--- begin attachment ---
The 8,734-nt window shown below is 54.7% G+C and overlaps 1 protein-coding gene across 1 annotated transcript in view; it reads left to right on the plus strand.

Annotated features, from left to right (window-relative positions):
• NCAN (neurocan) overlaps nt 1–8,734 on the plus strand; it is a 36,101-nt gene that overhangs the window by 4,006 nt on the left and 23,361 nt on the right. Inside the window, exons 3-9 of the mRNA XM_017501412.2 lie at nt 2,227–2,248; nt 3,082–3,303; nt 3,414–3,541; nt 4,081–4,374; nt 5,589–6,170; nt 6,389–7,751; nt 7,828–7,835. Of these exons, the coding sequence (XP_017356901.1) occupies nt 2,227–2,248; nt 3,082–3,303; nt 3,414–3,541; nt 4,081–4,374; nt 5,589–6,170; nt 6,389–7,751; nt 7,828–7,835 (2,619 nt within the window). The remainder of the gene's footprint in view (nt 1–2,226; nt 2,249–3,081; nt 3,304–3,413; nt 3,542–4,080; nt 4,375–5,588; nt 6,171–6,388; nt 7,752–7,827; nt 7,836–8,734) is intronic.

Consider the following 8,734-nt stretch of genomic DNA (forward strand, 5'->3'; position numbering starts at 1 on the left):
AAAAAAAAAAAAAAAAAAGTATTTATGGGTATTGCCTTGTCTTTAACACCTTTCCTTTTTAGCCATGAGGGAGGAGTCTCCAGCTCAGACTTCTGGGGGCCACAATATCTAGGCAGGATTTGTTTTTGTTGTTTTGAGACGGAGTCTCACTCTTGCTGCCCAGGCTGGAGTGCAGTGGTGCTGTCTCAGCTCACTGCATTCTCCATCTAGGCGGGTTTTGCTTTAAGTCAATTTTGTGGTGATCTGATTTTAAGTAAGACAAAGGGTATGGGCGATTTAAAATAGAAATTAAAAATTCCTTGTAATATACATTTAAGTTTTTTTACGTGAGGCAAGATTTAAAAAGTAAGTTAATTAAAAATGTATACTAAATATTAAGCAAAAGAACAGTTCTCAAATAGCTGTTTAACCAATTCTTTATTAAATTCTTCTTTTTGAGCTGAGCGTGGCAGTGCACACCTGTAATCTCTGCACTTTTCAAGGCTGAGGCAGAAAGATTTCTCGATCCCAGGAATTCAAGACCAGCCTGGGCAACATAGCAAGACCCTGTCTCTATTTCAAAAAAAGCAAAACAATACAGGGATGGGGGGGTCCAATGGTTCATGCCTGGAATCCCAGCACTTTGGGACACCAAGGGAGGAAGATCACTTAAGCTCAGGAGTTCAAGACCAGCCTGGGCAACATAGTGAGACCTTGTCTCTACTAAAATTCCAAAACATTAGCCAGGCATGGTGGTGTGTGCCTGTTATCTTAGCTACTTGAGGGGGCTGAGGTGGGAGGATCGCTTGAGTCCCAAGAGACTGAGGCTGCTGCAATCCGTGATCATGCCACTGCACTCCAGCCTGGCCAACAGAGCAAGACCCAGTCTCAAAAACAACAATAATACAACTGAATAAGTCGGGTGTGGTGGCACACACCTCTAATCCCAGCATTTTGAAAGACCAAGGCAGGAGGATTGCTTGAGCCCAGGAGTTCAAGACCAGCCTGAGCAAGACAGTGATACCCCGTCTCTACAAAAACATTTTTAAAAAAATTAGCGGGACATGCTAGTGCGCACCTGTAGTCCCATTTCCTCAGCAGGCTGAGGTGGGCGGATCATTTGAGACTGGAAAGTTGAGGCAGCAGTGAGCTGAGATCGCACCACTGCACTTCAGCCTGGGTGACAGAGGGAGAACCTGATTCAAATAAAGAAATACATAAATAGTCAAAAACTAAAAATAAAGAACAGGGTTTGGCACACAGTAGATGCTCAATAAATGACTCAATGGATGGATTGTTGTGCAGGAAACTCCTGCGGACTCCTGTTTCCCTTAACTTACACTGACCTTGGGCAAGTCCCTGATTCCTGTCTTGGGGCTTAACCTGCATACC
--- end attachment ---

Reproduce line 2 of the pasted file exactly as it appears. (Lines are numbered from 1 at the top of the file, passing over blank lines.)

Annotated features, from left to right (window-relative positions):